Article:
• DRAWING: A wide variety of drawings are created during the making of a film. The most characteristic are the animator’s drawings of the character. In addition, there are story and layout drawings to establish direction and staging; concept drawings to work out elements such as design, atmosphere, or color; character studies; and many other types created during the different stages of production. These can be large or small, sketchy or fully rendered, and may be in any media from pencil or charcoal to pastel.
  • COLOR MODEL: A preliminary cel created to work out the color styling for a character, which may or may not be in the final colors used in the film. Once colors have been established, color model cels are created as guides for inkers and painters. Color models are also created as guides for non-production uses, such as character costumes.
  • MODEL SHEET: A sheet containing several drawings of a character or characters, showing construction, poses, expressions, and relative sizes, used as a guide by the animator to assure consistency of appearance. These may be either originals or stat copies created in small quantities by the studio for distribution to the artists involved.
  • 12-FIELD: Standard cel size of approximately 12 1/2″ wide by 10 1/2″ high.
  • 16-FIELD: Standard cel size of approximately 15 1/2″ wide by 12 1/2″ high.
  • PAN: A cel, background, or set-up that is wider than standard, and is used for moving camera shots.
  • PUNCH: The characteristic holes that appear at the edge, usually the bottom, of production drawings, cels, and backgrounds. These holes fit over corresponding pegs and keep all elements in exact register or alignment throughout the production process.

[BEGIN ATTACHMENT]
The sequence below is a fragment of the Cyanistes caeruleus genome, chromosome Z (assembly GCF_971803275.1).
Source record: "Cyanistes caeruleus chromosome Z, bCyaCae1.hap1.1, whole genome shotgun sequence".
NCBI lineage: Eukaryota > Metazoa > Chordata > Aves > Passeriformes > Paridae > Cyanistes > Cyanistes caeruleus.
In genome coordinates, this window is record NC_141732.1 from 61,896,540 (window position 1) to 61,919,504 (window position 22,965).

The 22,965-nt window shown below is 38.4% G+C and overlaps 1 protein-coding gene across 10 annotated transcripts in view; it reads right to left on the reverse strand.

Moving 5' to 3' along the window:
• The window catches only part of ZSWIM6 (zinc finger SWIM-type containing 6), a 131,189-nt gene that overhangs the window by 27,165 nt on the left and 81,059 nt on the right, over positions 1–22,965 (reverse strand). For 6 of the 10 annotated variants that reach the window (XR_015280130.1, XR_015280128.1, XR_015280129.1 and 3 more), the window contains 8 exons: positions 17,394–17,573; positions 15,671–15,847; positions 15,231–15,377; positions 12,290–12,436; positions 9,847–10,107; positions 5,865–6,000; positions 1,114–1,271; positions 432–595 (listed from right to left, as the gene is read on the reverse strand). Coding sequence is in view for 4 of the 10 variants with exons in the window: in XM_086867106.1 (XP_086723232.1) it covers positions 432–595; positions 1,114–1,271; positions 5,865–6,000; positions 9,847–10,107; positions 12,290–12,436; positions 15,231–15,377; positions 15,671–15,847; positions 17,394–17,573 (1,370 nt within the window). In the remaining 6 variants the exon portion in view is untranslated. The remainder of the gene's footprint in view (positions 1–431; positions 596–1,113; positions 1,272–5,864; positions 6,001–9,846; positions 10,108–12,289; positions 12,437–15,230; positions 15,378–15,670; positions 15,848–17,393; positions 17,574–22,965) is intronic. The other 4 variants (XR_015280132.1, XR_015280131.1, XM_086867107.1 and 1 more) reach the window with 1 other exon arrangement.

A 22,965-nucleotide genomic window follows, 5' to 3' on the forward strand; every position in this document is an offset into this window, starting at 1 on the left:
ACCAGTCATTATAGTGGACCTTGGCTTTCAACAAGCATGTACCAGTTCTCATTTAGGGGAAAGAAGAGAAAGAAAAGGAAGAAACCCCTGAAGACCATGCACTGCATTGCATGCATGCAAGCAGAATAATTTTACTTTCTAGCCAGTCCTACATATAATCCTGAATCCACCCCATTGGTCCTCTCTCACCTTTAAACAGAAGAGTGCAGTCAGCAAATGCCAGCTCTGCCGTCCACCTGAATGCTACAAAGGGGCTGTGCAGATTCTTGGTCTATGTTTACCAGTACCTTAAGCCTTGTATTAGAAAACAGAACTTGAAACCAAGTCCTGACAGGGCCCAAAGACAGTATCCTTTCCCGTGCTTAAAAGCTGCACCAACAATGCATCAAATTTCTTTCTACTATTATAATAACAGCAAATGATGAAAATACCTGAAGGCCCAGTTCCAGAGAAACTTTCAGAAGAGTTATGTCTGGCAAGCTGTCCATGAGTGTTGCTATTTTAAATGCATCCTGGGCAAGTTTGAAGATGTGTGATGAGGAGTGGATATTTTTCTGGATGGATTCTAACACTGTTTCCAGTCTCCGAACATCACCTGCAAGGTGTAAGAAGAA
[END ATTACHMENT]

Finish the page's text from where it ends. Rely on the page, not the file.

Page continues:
• COURVOISIER SET-UP: Courvoisier Galleries, San Francisco, were the first to offer original Disney animation art. From 1937 through 1946 they sold and distributed Disney production cels, drawings, and related materials from several features and shorts in specially prepared set-ups, which included custom backgrounds, certificates, and mats.
  • CUT-OUT: An image from which the excess cel material has been trimmed to the character line. Cut-outs are usually affixed to a background. They are not uncommon, and are frequently seen with Courvoisier set-ups and Disney studio-prepared set-ups from the 1950’s. May also be called a partial or trimmed cel.
  • IN REGISTER or REGISTERED: Refers to a portion of a character on a cel that is incomplete or cut off, because it has been drawn to align with background or other elements.
  • LAMINATION: The encapsulation or sandwiching of an object in thermoset plastic. Courvoisier laminated cels, as did the Disney Original Art Program. Lamination is not an appropriate form of preservation.
  • LIMITED EDITION: Artwork created for retail sales in order to meet the demand for animation art of vintage and classic characters. Characters are usually depicted in ideal poses and the artwork is numbered, showing the edition number and total pieces in the edition. Limited edition cels are often presented as set-ups with printed matching backgrounds.
  • SERIGRAPH OR SERICEL: Artwork created for retail sales to resemble a cel, but utilizing a mass-produced, screen printing procedure, instead of production techniques.
  • DYE TRANSFER: A high quality, printed reproduction of a cel set-up.

S/R Laboratories animation art conservation center will be pleased to help should you encounter terminology not mentioned here.